Officials say N.B. floodwaters will slowly recede over next 5 days 

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WATCH ABOVE: Water levels across New Brunswick have stabilized, and in some places even started to recede. But with heavy rains and wind battering communities along the Saint John River, the province's Emergency Measures Organization is warning people to stay vigilant. Silas Brown reports.

Floodwaters continue to cause major problems for homes and businesses in southern New Brunswick this weekend, but officials say the forecast calls for water levels to slowly recede in most areas in the coming week.

Geoffrey Downey, a spokesman for the New Brunswick Emergency Measures Organization, said while it was raining across much of the province Saturday, officials aren’t expecting a lot of precipitation in the days ahead.

He said the five-day flood forecast is for the Saint John River to be below flood stage in Fredericton, and down to flood stage in Maugerville, Oak Point and Saint John, by Thursday.

However, Greg MacCallum, director of New Brunswick EMO, said it’s too soon for any significant relief.

“That simply means that we’re going to get back to flood stage in some cases, and it will be a number of days before we’re below flood stage,” he said.

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READ MORE: Flood waters dropping slightly in N.B. but officials worried about rainfall in forecast

MacCallum warned that strong winds are posing problems, especially for crews using boats to survey damage and check on stranded homeowners.

“One of the potential implications to winds is that it may affect movement of ice, which may in fact run up on shore and cause infrastructure damage or additional problems with roads,” he said.

MacCallum said he’s keeping a particularly close eye on ice in Grand Lake, east of Fredericton.

Downey said while officials need to be on the water, members of the general public should not head out onto the rivers and streams just yet.

“The river remains a dangerous place and people should not be out doing any recreational activities on it,” he said.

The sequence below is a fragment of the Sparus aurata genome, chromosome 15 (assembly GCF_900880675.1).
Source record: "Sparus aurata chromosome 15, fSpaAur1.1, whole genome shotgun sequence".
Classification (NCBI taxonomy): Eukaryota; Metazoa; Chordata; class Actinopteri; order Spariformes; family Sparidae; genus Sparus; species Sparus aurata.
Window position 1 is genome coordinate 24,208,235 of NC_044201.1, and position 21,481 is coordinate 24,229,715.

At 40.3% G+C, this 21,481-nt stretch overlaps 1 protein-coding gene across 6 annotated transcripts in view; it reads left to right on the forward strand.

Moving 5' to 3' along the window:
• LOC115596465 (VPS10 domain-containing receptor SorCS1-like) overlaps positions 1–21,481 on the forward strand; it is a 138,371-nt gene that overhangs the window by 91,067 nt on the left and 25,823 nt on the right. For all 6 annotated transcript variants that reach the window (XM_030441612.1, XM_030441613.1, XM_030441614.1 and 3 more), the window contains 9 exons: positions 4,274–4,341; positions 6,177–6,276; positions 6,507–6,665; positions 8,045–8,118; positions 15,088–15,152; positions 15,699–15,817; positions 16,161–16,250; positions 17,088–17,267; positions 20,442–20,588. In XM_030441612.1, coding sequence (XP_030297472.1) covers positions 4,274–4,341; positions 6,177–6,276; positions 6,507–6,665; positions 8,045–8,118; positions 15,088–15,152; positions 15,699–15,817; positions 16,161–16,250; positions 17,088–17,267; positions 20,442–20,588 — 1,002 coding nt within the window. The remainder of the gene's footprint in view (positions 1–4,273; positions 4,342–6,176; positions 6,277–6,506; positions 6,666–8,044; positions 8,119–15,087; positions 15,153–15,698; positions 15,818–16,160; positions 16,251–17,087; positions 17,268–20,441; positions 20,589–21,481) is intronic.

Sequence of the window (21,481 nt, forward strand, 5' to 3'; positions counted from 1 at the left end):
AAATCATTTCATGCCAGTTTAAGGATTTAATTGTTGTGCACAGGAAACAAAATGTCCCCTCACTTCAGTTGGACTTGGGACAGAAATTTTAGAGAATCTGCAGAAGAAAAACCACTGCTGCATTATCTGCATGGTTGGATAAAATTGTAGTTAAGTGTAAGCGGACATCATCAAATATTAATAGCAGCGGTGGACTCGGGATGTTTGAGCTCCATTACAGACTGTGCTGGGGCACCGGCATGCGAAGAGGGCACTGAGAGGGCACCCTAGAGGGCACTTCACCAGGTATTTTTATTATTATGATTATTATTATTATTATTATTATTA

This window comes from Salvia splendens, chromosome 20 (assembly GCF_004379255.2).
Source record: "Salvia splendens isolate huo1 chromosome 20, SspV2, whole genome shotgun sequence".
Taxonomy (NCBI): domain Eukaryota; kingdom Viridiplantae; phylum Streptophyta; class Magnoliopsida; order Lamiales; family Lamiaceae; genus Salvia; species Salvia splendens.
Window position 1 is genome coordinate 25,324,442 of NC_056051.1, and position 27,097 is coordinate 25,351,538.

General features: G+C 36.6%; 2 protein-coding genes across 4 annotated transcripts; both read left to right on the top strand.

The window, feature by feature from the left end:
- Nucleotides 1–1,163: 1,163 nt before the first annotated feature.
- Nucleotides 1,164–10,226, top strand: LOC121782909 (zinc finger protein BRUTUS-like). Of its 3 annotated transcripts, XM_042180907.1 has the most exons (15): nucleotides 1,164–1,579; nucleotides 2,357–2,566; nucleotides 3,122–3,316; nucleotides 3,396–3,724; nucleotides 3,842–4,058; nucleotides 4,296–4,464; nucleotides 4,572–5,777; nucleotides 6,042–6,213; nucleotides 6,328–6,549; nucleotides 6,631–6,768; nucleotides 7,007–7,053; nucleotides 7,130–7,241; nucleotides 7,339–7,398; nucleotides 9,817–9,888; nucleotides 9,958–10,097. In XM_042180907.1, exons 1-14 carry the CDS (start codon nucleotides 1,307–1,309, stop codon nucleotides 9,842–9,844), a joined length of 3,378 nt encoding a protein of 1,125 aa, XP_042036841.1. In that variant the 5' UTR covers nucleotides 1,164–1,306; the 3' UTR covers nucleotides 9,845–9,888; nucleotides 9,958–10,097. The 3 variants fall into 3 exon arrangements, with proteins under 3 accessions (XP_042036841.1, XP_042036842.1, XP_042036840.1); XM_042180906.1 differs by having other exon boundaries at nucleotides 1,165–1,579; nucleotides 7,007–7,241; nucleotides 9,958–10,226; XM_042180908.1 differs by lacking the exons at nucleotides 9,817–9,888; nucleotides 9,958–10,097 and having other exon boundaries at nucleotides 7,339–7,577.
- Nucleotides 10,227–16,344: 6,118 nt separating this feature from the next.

In Fredericton, city crews have been hauling away truckloads of driftwood and other debris left behind by the flooding.

Wayne Tallon, a spokesman for the city, said the amount of debris seems to be even greater than it was last year.

Water levels have fallen significantly in Fredericton in recent days, and many of the affected roads have been reopened.

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“We’re in semi-recovery mode here. We’re trying to get our transportation routes open so that Monday when people are heading back to work, everything should be OK,” Tallon said Saturday.

An overnight fire prompted NB Power to cut electricity to most of Fredericton’s downtown Saturday morning – forcing people using sump pumps to resort to generators to keep them working.

Meantime, the Trans-Canada Highway remains closed between Oromocto and River Glade, with the transportation department reporting 84 road closures across the province.

Ahmed Dassouki, of the Department of Transportation and Infrastructure, said he expected the highway would be closed for several more days.

“Water is still touching parts of the highway and is on the highway in some areas. There is still debris that needs to be cleaned up. Once the water recedes, crews will have to do some inspections and assessments before the roads can open up,” he said.

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The RCMP has asked motorists to be patient and not take risks as the province copes with increased traffic and delays.

In a tweet Saturday afternoon, the Mounties said one motorist was issued a $600 speeding ticket for driving 60 kilometres per hour over the posted speed limit.

This is the second year in a row for record flooding in New Brunswick.

Bill Lawlor, New Brunswick director of the Canadian Red Cross, said many of the people who sought assistance last year, have applied again.

As of Saturday afternoon, 420 households or 1,052 people have registered with the Red Cross.

As a result, the Red Cross has launched a fundraising effort to help provide assistance.